The increasing use of optical fibres along with photosensors and optical transducers has led to the development of a range of devices that are specially intended for use with fibres. The detecting devices are photo- diodes, so that the principles are the same as have already been discussed, but the physical form of each device must be suited to coupling to the fibre-optic cable. Fibreptic links have become a practical proposition only since suitable terminations and connectors were developed, and it is futile to expect to be able to couple a general-purpose type of photodiode or emitter to a fibre cable. Several manufacturers offer complete fibre systems, composed of emitters, detectors, couplers and cables for either experimental work, assessment, or production use.
The conversion of energy between electrical and light forms has been of con- siderable importance for more than a century. The conversion of electrical energy into light has been, and still is, performed mainly by using the elec- trical energy to heat a coil of wire to a high temperature so that it gives out light. The light spectrum that is obtained in this way depends on the temperature of the object, and practical limitations usually result in the light having a spectrum that is biased to the red, so that the light from sources of this type, i.e., incandescent sources, is unsuitable for colour matching. This type of transducer is, however, the simplest to manufacture and use. It also has the lowest efficiency of conversion.
Early designs of light bulb used carbon filaments, which were fragile
(some, astonishingly, have survived and are still working), and the bulbs were evacuated to avoid oxidation of the carbon. The improvements made by Swan to the original Edison design included the use of the metal tungsten as a filament material, and the use of argon gas in the bulb. The inert nature of the gas avoided oxidation, and the pressure of the gas (although less than atmospheric pressure) avoided problems due to eva- poration of the metal of the filament. Early tungsten-filament lamps failed in an hour or less because of the blackening of the glass caused by the tungsten vapour condensing. Although blackening is still the main cause of failure, the time has been greatly extended through the use of the inert gas in the bulb.
The development of gas-discharge lamps has resulted in a variety of light sources of a very different type, all very much more efficient than the incandescent lamp (usually at least five times the conversion percentage of the filament lamp). The original types of gas-discharge devices used gases such as neon at low pressure, so that high voltages in the range 1-15 kV were needed to operate the devices. These were, and are, the familiar neon signs, in which the gas is nowadays seldom neon but more usually a mixture of gases that have been chosen to achieve some particular colour. The colour of the light from discharge tubes is the colour of the predominant spectral lines of the gas or vapour that is used, and this leads to the light being in many cases almost monochromatic, or of one single colour. Low- pressure discharge lamps are, therefore, unsuitable for general application to illumination and they remain used predominantly for advertising signs.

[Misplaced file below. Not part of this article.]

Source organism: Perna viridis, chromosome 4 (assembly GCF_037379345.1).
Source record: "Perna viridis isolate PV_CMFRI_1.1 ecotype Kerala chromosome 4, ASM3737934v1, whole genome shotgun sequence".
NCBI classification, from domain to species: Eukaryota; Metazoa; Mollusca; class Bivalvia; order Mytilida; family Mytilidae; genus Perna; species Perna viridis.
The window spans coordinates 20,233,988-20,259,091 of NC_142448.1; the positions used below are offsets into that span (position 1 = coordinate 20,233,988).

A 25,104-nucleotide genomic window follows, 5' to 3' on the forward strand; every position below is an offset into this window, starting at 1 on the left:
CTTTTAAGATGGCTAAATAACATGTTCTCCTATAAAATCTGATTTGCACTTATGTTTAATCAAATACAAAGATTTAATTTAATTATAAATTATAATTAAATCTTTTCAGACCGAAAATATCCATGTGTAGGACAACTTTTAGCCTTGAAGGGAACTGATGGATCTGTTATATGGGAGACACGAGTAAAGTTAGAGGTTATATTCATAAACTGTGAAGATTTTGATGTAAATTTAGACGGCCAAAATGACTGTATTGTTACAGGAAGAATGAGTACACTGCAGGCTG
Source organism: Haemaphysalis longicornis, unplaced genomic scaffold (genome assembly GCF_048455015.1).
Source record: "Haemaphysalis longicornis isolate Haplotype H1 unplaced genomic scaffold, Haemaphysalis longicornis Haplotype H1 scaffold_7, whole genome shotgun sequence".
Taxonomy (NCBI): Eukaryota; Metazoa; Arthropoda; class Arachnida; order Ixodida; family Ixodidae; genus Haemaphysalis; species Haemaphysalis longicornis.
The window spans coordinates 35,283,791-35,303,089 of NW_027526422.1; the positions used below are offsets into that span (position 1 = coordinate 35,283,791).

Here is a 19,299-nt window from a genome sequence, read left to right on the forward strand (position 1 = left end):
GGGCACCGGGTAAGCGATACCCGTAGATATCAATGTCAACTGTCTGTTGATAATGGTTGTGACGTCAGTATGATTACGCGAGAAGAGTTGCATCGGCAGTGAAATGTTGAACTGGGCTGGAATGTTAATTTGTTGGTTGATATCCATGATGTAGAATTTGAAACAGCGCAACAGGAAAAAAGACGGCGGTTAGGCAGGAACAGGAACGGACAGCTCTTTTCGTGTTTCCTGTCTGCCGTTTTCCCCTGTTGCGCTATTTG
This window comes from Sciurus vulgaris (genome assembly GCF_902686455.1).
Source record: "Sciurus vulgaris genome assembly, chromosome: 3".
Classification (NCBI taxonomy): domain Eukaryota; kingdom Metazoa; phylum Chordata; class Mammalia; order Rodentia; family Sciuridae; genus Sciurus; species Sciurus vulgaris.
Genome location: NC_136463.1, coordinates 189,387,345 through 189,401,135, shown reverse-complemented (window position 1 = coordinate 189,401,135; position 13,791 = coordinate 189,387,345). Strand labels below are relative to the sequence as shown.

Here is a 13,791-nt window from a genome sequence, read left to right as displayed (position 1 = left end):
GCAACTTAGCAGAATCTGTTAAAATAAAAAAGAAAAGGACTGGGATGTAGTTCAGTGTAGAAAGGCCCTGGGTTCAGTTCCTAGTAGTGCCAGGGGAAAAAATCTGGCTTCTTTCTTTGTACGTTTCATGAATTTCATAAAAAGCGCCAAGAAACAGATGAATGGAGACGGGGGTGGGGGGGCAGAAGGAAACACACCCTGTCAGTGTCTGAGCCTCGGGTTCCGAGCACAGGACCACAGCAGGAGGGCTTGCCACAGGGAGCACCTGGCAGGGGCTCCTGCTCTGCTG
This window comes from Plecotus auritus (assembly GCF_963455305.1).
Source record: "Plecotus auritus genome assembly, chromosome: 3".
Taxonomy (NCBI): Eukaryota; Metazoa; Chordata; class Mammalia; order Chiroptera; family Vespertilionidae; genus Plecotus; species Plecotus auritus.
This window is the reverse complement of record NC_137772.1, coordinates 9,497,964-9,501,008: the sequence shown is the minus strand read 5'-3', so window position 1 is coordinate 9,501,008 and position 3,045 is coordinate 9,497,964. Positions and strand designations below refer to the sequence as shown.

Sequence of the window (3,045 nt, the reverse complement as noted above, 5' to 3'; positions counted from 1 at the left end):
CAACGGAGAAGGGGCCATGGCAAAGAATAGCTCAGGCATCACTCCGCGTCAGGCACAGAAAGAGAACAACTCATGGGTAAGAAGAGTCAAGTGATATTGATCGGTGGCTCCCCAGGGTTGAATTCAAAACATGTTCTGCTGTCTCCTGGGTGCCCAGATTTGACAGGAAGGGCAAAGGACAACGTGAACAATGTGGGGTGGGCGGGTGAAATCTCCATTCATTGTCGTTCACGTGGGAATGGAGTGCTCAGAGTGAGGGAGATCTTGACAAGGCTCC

Vapours of liquids and solids have also been used in discharge lamps, and the most familiar of these are the mercury and sodium lamps that are used for street illumination. Used at low pressures, these vapours give strongly coloured light in which colour discrimination is almost impossible, but when higher pressures are used, the light spectrum broadens to give results that are more acceptable. The sodium high-pressure lamps are considerably more visible in fog, due to the orange-red predominance in the light, and are used extensively for motorway and main road illumination.
All varieties of discharge lamps require control gear, in the sense that they cannot simply be connected to a voltage source. Figure 3.14 illustrates the normal current-voltage characteristic of a discharge lamp, and shows that no current passes until a critical voltage is reached across the terminals. From that point (the ignition voltage), the voltage across the gas drops as the current is increased, a negative-resistance characteristic. This would cause the lamp to burn out if there was no way of controlling the current.